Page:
Ex-voto paintings are thank-yous and requests. They are not art objects in the modern sense, disconnected from life's chains of causes and effects—they take part in real events: An appeal has been granted, a prayer answered, a protection is still needed, therefore oil paint is applied to a scrap of metal. The three young Vilchis brothers of Mexico make especially contemporary ex-votos. Some are commissioned, others inspired by stories they hear.
"Armando is infinitely grateful to San Sebastian," the caption under one of their paintings reads (but in Spanish), "because Felipe is by his side asking forgiveness for having doubted him, thinking he was with another man." In the picture are two simply drawn men sitting on a red bedspread in their bikini underwear, gazing across the room at a hovering Saint Sebastian, who is tied to a tree and bleeding from the arrows piercing his fine six-pack.
The Vilchis brothers, who live in a working-class barrio of Mexico City, are Hugo Alfredo, Daniel Alonso, and Luis Angel. (Their father is renowned self-taught ex-voto painter Alfredo Vilchis Roque.) Fifty-three of their paintings line a long wall at Vermillion—each a modest rectangle of metal just larger than a place mat, with a nail hole in the top—sharing the gallery with larger, also wry, oils on canvas with glittery text by Seattle artist Kelly Lyles.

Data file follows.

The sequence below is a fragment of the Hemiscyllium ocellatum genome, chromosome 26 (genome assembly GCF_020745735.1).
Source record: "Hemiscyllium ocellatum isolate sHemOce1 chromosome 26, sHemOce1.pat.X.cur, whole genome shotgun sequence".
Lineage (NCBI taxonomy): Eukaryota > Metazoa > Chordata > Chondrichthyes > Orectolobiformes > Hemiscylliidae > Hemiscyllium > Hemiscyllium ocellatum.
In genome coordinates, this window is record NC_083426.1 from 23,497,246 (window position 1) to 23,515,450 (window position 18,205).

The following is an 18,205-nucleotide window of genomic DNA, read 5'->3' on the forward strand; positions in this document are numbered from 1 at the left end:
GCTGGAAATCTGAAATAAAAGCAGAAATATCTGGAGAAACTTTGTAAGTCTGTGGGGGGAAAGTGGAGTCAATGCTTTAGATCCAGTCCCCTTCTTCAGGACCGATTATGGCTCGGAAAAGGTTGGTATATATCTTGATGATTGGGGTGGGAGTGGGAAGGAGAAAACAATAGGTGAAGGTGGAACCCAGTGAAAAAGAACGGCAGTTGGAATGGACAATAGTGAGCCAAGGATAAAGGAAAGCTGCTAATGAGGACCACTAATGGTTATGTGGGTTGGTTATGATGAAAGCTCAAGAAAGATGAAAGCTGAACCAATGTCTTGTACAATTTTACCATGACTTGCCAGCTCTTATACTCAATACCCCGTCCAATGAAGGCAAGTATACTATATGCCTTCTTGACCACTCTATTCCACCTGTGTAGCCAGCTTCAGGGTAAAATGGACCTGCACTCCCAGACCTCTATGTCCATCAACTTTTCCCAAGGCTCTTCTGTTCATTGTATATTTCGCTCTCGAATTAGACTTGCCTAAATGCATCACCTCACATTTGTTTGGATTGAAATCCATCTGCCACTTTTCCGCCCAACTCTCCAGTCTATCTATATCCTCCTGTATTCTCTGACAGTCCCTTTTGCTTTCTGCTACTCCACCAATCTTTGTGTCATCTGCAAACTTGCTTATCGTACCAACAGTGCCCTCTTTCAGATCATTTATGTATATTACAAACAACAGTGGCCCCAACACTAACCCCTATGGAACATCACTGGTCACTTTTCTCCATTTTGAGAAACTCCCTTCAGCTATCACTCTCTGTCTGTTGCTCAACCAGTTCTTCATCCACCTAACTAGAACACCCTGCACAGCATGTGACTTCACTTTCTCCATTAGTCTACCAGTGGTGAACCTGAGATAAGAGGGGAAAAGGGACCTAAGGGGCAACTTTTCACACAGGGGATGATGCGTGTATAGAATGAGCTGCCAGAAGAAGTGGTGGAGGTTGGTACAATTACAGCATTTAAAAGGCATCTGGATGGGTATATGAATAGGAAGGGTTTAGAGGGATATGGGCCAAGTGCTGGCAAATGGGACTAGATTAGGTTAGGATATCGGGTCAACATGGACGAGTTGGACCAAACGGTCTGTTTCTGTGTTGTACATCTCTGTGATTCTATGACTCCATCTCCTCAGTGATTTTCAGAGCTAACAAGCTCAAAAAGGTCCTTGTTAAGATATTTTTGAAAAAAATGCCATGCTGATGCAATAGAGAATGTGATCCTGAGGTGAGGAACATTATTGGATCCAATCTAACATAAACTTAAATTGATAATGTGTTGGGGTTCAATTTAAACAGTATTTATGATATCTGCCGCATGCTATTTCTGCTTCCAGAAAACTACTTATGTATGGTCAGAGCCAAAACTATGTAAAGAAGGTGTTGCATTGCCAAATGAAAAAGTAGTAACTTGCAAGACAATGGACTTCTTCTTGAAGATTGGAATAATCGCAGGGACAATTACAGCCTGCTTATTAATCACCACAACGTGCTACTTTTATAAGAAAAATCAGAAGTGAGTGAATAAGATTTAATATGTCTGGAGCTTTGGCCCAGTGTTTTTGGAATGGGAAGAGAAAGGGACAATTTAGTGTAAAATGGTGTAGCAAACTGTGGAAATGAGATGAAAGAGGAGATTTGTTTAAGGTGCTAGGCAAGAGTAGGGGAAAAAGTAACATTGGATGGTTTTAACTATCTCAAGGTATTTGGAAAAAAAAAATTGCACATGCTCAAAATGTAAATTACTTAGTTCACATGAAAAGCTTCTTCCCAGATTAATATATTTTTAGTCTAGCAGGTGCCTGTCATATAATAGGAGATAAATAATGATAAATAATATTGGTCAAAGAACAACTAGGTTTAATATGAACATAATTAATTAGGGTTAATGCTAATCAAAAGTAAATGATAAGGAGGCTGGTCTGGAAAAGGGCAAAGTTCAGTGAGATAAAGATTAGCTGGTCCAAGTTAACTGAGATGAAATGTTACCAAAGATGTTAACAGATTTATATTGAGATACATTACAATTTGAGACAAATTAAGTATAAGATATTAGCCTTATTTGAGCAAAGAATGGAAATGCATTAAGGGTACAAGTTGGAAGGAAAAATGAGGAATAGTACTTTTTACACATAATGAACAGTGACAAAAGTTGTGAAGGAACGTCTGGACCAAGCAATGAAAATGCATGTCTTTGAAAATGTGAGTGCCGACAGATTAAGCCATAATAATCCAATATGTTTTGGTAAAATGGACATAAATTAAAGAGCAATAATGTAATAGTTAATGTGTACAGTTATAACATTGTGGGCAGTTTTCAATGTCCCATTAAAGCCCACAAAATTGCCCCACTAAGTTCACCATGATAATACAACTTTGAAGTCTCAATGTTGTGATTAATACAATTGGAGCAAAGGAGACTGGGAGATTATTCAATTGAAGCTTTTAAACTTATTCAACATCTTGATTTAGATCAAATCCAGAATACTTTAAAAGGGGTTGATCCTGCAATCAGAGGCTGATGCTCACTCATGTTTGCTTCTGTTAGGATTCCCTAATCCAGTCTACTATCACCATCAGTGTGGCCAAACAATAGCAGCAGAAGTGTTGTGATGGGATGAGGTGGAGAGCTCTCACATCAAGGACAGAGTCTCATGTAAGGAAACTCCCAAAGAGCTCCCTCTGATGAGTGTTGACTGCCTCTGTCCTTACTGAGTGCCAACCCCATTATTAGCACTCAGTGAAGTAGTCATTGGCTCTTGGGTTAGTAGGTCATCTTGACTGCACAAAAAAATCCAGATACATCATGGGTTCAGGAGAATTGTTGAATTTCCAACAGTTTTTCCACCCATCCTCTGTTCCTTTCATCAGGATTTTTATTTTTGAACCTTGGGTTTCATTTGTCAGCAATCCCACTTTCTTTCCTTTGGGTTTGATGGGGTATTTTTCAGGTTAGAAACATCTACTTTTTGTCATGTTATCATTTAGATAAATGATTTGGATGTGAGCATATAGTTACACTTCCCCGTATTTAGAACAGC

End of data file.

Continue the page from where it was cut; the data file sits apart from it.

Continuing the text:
The show is called La Condicion Humana, and what a condition we are in. So many cheaters have not been caught! Lion tamers have narrowly survived. Farmers have been saved from their horses by their dogs. Much drinking has been followed by much poor decision-making. A butcher nearly cut off his hand when he was distracted by the legs of a lady customer. In one Vilchis painting, as a wife waits, lying buxom and half-naked on the bed, the husband turns to the saint floating in the corner of the bedroom to sneak in a thanks for Viagra.
In addition to sympathizing utterly, you will laugh out loud. An additional man grateful for Viagra is painted sitting stiffly upright in bed next to his lady, with his arms straight up in the air, as if the drug had affected his entire being (he is excited about being excited). A grumpy-faced farmer named Puebla salutes the man with the crucifix hat in the sky: "I dedicate this to the Virgin of San Juan, for sending me relief from the fucking rheumatism. Today I can return to work my land and I ask you not to forget to bless my land so it gives me a crop." Get on it, saint.